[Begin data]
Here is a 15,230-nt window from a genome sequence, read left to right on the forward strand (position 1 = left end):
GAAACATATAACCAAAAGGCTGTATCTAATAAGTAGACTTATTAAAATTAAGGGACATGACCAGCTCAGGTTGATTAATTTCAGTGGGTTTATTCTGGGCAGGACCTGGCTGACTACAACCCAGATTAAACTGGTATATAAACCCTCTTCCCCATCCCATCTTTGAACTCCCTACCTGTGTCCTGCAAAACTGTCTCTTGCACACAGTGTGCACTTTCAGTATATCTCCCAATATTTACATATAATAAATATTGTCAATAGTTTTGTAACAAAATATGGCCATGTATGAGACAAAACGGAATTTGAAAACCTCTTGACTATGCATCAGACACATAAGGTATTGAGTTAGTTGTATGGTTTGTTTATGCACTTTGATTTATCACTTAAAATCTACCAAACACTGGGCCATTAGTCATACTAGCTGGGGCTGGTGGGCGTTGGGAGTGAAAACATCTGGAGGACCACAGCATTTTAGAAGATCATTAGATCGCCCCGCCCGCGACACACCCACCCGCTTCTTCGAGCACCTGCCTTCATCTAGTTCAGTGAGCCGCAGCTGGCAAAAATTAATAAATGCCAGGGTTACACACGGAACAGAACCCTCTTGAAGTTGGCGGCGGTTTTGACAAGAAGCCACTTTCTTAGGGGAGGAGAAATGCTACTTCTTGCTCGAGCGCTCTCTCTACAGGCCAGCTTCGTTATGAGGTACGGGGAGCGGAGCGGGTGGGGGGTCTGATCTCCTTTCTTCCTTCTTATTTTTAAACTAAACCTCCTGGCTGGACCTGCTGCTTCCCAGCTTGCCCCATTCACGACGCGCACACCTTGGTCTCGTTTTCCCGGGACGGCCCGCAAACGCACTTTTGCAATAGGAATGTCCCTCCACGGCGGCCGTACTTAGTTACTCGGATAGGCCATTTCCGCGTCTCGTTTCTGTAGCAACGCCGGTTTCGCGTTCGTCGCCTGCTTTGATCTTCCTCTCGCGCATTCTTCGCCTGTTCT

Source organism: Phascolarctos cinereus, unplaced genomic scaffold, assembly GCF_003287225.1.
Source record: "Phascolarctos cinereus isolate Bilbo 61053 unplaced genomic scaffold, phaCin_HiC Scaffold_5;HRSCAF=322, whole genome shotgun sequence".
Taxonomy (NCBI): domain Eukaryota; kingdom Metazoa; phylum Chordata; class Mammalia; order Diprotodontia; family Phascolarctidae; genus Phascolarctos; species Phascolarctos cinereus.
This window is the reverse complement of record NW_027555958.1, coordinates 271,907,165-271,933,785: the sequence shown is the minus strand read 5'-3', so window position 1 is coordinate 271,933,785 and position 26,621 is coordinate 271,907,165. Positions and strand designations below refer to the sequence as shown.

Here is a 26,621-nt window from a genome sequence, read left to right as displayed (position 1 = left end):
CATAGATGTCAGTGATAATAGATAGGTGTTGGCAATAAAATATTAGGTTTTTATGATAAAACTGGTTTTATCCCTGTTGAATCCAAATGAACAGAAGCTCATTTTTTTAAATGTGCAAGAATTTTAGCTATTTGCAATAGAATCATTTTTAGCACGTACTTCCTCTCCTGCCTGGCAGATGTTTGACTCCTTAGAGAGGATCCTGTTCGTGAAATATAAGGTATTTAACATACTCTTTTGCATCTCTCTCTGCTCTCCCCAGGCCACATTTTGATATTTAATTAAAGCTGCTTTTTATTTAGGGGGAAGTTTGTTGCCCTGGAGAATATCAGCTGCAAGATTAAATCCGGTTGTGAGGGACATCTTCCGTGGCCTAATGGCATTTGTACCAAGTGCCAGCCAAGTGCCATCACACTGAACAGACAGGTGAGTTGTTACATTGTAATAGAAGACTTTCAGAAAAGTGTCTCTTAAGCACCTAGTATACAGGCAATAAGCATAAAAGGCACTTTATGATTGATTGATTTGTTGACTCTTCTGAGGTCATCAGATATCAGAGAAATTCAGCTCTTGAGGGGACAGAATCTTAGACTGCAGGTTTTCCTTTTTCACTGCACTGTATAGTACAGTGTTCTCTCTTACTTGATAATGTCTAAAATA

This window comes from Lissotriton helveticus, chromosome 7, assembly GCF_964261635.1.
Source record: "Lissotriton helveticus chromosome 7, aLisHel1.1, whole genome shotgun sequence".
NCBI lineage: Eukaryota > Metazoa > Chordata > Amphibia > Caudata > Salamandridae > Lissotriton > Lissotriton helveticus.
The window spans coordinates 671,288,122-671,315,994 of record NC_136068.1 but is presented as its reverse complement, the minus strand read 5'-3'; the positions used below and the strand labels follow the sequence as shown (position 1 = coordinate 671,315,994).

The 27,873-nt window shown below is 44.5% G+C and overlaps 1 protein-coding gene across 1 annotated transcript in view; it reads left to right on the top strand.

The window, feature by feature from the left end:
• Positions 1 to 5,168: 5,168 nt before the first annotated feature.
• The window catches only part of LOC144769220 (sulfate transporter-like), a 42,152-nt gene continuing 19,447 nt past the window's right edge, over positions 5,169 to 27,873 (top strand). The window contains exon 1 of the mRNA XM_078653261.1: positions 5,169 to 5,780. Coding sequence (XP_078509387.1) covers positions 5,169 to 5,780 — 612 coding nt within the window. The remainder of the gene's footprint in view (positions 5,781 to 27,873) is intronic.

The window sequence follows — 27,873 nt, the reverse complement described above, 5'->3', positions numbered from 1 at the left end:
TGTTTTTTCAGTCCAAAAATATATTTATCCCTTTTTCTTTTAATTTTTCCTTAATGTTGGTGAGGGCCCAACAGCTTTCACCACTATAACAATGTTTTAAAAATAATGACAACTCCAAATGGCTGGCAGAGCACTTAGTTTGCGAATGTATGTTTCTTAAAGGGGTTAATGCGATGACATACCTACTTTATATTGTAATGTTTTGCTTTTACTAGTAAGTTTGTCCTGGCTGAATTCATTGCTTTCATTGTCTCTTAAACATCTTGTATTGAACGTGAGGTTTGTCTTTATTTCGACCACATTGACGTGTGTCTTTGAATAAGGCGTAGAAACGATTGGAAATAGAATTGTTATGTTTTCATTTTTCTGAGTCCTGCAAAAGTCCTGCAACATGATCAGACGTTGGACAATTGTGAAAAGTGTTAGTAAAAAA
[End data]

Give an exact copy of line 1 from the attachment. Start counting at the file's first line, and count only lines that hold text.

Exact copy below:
Here is a 15,230-nt window from a genome sequence, read left to right on the forward strand (position 1 = left end):